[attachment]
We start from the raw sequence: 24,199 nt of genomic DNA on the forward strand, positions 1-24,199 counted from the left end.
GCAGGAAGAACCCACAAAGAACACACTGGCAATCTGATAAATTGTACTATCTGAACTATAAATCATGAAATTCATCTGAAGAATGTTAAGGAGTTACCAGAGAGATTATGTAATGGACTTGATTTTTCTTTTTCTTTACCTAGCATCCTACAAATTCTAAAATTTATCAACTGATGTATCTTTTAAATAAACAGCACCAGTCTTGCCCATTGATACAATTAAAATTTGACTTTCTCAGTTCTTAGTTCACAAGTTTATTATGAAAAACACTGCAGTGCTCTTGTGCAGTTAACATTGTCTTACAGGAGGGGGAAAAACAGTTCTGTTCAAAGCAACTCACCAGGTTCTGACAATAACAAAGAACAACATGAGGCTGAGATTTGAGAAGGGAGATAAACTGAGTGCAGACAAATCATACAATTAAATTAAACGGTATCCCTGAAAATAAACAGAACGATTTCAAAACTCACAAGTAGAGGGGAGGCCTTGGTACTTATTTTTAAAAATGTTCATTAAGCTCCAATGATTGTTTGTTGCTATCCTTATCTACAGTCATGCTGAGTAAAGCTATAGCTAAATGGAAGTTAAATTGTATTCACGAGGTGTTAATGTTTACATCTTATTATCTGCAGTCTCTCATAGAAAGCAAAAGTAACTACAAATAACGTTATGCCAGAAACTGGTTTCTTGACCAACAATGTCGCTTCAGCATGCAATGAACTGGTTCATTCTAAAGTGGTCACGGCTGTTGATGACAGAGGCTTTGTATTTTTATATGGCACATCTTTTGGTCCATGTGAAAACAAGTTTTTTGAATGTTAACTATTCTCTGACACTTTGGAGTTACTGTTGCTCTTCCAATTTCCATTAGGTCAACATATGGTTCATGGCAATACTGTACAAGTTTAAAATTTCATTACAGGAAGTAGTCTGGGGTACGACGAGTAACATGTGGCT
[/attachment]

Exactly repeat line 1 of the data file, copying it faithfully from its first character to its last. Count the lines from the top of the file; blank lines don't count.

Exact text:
We start from the raw sequence: 24,199 nt of genomic DNA on the forward strand, positions 1-24,199 counted from the left end.